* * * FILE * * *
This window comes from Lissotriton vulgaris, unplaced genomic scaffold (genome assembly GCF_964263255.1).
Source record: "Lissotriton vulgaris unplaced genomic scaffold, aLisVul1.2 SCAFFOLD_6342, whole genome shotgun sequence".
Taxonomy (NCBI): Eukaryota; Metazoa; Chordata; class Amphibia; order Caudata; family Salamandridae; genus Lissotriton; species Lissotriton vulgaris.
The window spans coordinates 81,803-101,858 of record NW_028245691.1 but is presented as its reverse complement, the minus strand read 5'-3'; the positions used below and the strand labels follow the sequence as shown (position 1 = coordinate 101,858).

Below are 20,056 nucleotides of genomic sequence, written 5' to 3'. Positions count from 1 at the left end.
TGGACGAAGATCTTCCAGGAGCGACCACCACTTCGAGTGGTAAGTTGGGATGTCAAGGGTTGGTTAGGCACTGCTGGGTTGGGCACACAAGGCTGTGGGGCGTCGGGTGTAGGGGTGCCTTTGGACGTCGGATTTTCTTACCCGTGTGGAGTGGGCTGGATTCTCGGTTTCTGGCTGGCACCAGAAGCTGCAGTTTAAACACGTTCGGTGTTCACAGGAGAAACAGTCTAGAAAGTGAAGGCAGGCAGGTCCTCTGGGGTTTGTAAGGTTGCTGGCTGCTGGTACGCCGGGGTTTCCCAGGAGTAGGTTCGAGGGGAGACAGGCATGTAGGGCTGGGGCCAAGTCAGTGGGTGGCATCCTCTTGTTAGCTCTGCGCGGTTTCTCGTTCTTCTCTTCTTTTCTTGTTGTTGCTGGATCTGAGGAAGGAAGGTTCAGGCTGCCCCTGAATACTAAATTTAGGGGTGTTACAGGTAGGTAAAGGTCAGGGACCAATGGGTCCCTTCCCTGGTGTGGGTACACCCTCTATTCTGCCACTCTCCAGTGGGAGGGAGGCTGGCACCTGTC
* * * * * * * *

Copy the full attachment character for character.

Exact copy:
This window comes from Lissotriton vulgaris, unplaced genomic scaffold (genome assembly GCF_964263255.1).
Source record: "Lissotriton vulgaris unplaced genomic scaffold, aLisVul1.2 SCAFFOLD_6342, whole genome shotgun sequence".
Taxonomy (NCBI): Eukaryota; Metazoa; Chordata; class Amphibia; order Caudata; family Salamandridae; genus Lissotriton; species Lissotriton vulgaris.
The window spans coordinates 81,803-101,858 of record NW_028245691.1 but is presented as its reverse complement, the minus strand read 5'-3'; the positions used below and the strand labels follow the sequence as shown (position 1 = coordinate 101,858).

Below are 20,056 nucleotides of genomic sequence, written 5' to 3'. Positions count from 1 at the left end.
TGGACGAAGATCTTCCAGGAGCGACCACCACTTCGAGTGGTAAGTTGGGATGTCAAGGGTTGGTTAGGCACTGCTGGGTTGGGCACACAAGGCTGTGGGGCGTCGGGTGTAGGGGTGCCTTTGGACGTCGGATTTTCTTACCCGTGTGGAGTGGGCTGGATTCTCGGTTTCTGGCTGGCACCAGAAGCTGCAGTTTAAACACGTTCGGTGTTCACAGGAGAAACAGTCTAGAAAGTGAAGGCAGGCAGGTCCTCTGGGGTTTGTAAGGTTGCTGGCTGCTGGTACGCCGGGGTTTCCCAGGAGTAGGTTCGAGGGGAGACAGGCATGTAGGGCTGGGGCCAAGTCAGTGGGTGGCATCCTCTTGTTAGCTCTGCGCGGTTTCTCGTTCTTCTCTTCTTTTCTTGTTGTTGCTGGATCTGAGGAAGGAAGGTTCAGGCTGCCCCTGAATACTAAATTTAGGGGTGTTACAGGTAGGTAAAGGTCAGGGACCAATGGGTCCCTTCCCTGGTGTGGGTACACCCTCTATTCTGCCACTCTCCAGTGGGAGGGAGGCTGGCACCTGTC